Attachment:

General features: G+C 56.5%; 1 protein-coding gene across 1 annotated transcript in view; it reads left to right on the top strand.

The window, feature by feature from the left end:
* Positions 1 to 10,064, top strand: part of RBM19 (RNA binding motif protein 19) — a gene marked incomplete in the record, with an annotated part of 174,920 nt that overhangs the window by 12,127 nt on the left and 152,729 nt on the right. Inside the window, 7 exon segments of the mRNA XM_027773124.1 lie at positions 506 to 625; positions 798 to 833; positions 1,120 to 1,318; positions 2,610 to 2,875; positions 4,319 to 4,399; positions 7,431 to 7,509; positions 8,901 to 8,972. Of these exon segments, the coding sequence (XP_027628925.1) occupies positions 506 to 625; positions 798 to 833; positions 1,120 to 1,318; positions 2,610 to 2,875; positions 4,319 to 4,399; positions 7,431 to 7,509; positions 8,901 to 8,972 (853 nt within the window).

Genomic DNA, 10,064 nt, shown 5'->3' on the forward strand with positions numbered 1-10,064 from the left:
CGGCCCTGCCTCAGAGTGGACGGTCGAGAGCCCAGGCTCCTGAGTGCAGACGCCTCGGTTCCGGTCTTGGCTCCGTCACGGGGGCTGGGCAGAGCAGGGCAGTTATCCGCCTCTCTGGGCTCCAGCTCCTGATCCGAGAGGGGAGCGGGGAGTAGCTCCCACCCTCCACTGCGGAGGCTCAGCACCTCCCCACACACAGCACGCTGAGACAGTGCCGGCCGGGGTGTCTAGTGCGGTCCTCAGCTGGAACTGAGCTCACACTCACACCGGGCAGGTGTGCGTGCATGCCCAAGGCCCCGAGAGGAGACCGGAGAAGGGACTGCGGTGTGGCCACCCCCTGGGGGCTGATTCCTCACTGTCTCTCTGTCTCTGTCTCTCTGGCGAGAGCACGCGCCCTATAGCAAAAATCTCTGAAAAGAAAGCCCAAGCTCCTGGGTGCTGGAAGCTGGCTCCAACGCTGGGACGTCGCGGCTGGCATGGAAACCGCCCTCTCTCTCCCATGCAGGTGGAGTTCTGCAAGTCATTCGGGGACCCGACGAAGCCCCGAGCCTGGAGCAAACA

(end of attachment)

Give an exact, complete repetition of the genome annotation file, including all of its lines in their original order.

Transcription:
General features: G+C 56.5%; 1 protein-coding gene across 1 annotated transcript in view; it reads left to right on the top strand.

The window, feature by feature from the left end:
* Positions 1 to 10,064, top strand: part of RBM19 (RNA binding motif protein 19) — a gene marked incomplete in the record, with an annotated part of 174,920 nt that overhangs the window by 12,127 nt on the left and 152,729 nt on the right. Inside the window, 7 exon segments of the mRNA XM_027773124.1 lie at positions 506 to 625; positions 798 to 833; positions 1,120 to 1,318; positions 2,610 to 2,875; positions 4,319 to 4,399; positions 7,431 to 7,509; positions 8,901 to 8,972. Of these exon segments, the coding sequence (XP_027628925.1) occupies positions 506 to 625; positions 798 to 833; positions 1,120 to 1,318; positions 2,610 to 2,875; positions 4,319 to 4,399; positions 7,431 to 7,509; positions 8,901 to 8,972 (853 nt within the window).

Genomic DNA, 10,064 nt, shown 5'->3' on the forward strand with positions numbered 1-10,064 from the left:
CGGCCCTGCCTCAGAGTGGACGGTCGAGAGCCCAGGCTCCTGAGTGCAGACGCCTCGGTTCCGGTCTTGGCTCCGTCACGGGGGCTGGGCAGAGCAGGGCAGTTATCCGCCTCTCTGGGCTCCAGCTCCTGATCCGAGAGGGGAGCGGGGAGTAGCTCCCACCCTCCACTGCGGAGGCTCAGCACCTCCCCACACACAGCACGCTGAGACAGTGCCGGCCGGGGTGTCTAGTGCGGTCCTCAGCTGGAACTGAGCTCACACTCACACCGGGCAGGTGTGCGTGCATGCCCAAGGCCCCGAGAGGAGACCGGAGAAGGGACTGCGGTGTGGCCACCCCCTGGGGGCTGATTCCTCACTGTCTCTCTGTCTCTGTCTCTCTGGCGAGAGCACGCGCCCTATAGCAAAAATCTCTGAAAAGAAAGCCCAAGCTCCTGGGTGCTGGAAGCTGGCTCCAACGCTGGGACGTCGCGGCTGGCATGGAAACCGCCCTCTCTCTCCCATGCAGGTGGAGTTCTGCAAGTCATTCGGGGACCCGACGAAGCCCCGAGCCTGGAGCAAACA